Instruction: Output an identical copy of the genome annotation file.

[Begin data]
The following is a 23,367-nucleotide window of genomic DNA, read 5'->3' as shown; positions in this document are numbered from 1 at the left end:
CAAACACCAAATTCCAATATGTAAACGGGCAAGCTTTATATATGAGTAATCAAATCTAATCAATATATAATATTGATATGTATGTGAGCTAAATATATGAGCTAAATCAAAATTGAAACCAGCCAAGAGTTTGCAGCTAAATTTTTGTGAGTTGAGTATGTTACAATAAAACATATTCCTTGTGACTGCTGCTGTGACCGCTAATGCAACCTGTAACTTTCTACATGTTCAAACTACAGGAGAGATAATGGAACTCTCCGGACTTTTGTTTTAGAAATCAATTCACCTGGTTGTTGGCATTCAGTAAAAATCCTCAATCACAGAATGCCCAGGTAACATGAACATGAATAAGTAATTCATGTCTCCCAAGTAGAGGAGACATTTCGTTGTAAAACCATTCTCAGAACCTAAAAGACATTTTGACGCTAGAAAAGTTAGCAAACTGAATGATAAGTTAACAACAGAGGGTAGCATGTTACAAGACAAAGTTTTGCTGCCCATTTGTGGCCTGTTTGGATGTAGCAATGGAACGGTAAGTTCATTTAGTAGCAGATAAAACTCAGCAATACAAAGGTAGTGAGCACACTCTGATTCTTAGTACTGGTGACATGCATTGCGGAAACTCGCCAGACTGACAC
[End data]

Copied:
The following is a 23,367-nucleotide window of genomic DNA, read 5'->3' as shown; positions in this document are numbered from 1 at the left end:
CAAACACCAAATTCCAATATGTAAACGGGCAAGCTTTATATATGAGTAATCAAATCTAATCAATATATAATATTGATATGTATGTGAGCTAAATATATGAGCTAAATCAAAATTGAAACCAGCCAAGAGTTTGCAGCTAAATTTTTGTGAGTTGAGTATGTTACAATAAAACATATTCCTTGTGACTGCTGCTGTGACCGCTAATGCAACCTGTAACTTTCTACATGTTCAAACTACAGGAGAGATAATGGAACTCTCCGGACTTTTGTTTTAGAAATCAATTCACCTGGTTGTTGGCATTCAGTAAAAATCCTCAATCACAGAATGCCCAGGTAACATGAACATGAATAAGTAATTCATGTCTCCCAAGTAGAGGAGACATTTCGTTGTAAAACCATTCTCAGAACCTAAAAGACATTTTGACGCTAGAAAAGTTAGCAAACTGAATGATAAGTTAACAACAGAGGGTAGCATGTTACAAGACAAAGTTTTGCTGCCCATTTGTGGCCTGTTTGGATGTAGCAATGGAACGGTAAGTTCATTTAGTAGCAGATAAAACTCAGCAATACAAAGGTAGTGAGCACACTCTGATTCTTAGTACTGGTGACATGCATTGCGGAAACTCGCCAGACTGACAC